Rush's Alex Lifeson joins Geddy Lee at Toronto book tour stop to share memories
Alex Lifeson, left, and Geddy Lee of Rush perform in front of a crowd of close to 100,000 fans as part of the Quebec Summer Festival in Quebec City on Thursday, July 15, 2010. (The Canadian Press/Jacques Boissinot Rush)
The Canadian Press
Published Friday, December 8, 2023 6:12AM EST
Geddy Lee surprised a venue full of Rush fans on Thursday by marching out old friend and longtime band mate Alex Lifeson to help him traverse back through decades of shared memories.
It was a rare opportunity to see the progressive rock legends in a semi-causal setting, sans guitars but armed with many punchlines, as the bassist closed out the North American leg of his "My Effin' Life" book tour at Massey Hall in Toronto.
"Don't make me cry before I get started," he pleaded with Lifeson shortly after the Rush guitarist was revealed as the other half of the two-hour fireside chat.
Turns out, the evening was mostly bereft of tears but loaded with laughs and the occasional light barbs at one of his closest pals.
All of it was catered to the thousands of Rush diehards in attendance, some of whom didn't waste a moment before unleashing their adoration for their heroes.
"I love you guys, man!" shouted one from the balcony, provoking others to echo the sentiment in a rising chorus of rowdy compliments.
"Excuse me, I'm talking," Lee responded in good humour when they started to get too unruly.
But the Rush fans couldn't be silenced.
Cheers and heckles continued throughout the show — albeit at more appropriate times. That allowed Lee and Lifeson to showcase what it might be like to hang out with them at home, a tradition they've kept alive over the years.
The pair joked it was rare to be in shared company without a bottle of wine in reach. The "Fly By Night" musicians had recently returned from their first-ever holiday together, Lee said, without disclosing the destination.
The loosely structured chat began with stories about the foundation of their nearly life-long friendship which predates the band.
Lee and Lifeson were 13-year-old schoolmates when they met, they said. Now both 70 years old, they acknowledged how quickly old age has crept up on them.
"And yet, you still seem so well-preserved," Lee joked to his friend.
Those friendly prods characterized much of the conversation, with Lee pulling out anecdotes and Lifeson often knocking them out of the park with a quick-witted punchline.
They told stories about the formation of Rush and the first time they met drummer Neil Peart, who died of brain cancer in 2020. He was a late addition to the band when another member dropped out.
When he showed up at the audition with his drum kit in garbage bags, they were confused. After they saw his skills in action, there was little question he would be part of the band, they said.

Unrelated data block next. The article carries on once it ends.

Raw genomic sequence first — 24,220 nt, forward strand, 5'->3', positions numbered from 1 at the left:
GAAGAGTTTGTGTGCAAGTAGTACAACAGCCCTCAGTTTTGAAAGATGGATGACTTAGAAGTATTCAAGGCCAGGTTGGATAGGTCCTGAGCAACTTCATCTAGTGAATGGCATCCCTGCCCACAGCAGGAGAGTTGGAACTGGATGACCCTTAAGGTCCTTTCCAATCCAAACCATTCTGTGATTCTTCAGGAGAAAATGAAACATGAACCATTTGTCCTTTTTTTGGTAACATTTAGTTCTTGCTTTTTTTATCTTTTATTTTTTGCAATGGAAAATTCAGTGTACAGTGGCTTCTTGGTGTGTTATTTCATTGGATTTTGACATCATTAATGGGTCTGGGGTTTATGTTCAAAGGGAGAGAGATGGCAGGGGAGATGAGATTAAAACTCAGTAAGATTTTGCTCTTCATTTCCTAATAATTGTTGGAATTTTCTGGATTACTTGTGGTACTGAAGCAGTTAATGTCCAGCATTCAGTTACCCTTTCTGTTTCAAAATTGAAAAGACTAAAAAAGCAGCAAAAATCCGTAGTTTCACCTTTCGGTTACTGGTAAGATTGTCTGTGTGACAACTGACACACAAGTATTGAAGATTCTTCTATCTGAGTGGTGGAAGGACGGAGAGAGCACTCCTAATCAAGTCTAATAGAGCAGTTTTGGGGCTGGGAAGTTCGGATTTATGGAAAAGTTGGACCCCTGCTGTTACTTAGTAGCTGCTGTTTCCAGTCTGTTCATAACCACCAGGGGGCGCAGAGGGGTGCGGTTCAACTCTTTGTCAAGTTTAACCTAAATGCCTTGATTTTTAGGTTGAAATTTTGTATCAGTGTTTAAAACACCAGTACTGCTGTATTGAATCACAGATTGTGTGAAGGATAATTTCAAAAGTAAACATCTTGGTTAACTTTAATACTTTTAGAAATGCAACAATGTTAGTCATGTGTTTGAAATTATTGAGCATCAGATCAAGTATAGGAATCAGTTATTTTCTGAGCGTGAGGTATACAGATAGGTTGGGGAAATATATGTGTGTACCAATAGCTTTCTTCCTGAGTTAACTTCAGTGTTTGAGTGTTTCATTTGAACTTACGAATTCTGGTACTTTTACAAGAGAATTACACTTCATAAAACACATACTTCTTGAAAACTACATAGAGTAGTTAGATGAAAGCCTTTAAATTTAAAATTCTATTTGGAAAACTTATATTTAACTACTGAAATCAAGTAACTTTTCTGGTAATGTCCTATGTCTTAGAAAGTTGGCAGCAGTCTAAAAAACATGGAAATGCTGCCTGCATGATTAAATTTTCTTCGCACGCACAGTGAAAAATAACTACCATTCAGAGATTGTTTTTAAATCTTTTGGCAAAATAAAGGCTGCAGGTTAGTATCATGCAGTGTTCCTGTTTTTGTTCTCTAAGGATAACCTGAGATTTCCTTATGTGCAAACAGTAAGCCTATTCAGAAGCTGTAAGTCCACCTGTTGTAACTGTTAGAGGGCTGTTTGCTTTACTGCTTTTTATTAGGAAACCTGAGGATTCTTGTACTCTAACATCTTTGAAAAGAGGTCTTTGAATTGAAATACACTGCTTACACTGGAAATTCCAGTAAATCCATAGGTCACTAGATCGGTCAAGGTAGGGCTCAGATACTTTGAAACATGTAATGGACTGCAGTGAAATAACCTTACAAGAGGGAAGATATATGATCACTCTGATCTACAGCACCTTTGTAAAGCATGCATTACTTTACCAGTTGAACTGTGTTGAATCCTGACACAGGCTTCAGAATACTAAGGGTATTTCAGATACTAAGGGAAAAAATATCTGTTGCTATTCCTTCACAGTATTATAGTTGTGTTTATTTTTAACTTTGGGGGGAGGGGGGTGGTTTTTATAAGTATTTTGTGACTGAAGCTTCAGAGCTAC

Other memories touched on Rush's so-called "Fun Craft," the nickname for the Dodge van that carried them across North America in the early days.
They recalled their unfavourable experience opening for Aerosmith in the 1970s. Steven Tyler's band refused to let them perform a sound check before their shows, much to their dismay, they said.
Sadder tales mentioned in the "My Effin' Life" memoir were left mostly off the table.
While Lee brought up the tragic loss of Peart's teenage daughter in 1997, and his private battle with cancer after Rush's final tour, it was mostly in passing.
The duo spent more time discussing the complicated emotions of Rush's final tour in 2015, a decision made by Peart who wanted to focus on his family life. The others admitted they weren't quite as eager to hang up their instruments.
"Towards the end, it became sadder it was coming to a close," Lifeson admitted.
One passage Lee read from his memoir detailed Lifeson's drunken rampage through a hotel, dressed only in a window curtain draped across him like a toga.
Lifeson sat in the shadows as his friend recounted the details, shaking his head at whatever he might remember of the unhinged moment.
George Stroumboulopoulos, media personality and music aficionado, joined the conversation for an audience question-and-answer period later in the evening. It was the only time Lee choked up, recalling the production of the 2012 album "Clockwork Angels," which he says marked a high point for the band.
"I'm proud of that record for a lot of reasons," he added.
Lee's "My Effin Life" book tour began last month in New York before winding through other big cities with a surprise guest each night.
Friends and admirers including actor Paul Rudd, Red Hot Chili Peppers drummer Chad Smith, Nirvana bassist Krist Novoselic and Calgary singer Jann Arden were among those who joined Lee on stage in various cities.
Lifeson's appearance in Rush's hometown was special, Lee noted, because it took him back to his younger years before they came on stage.
"We were sitting in the dressing room remembering all of these crazy things," he said.
"I'm so happy we have this shared volume of memories."
This report by The Canadian Press was first published Dec. 8, 2023.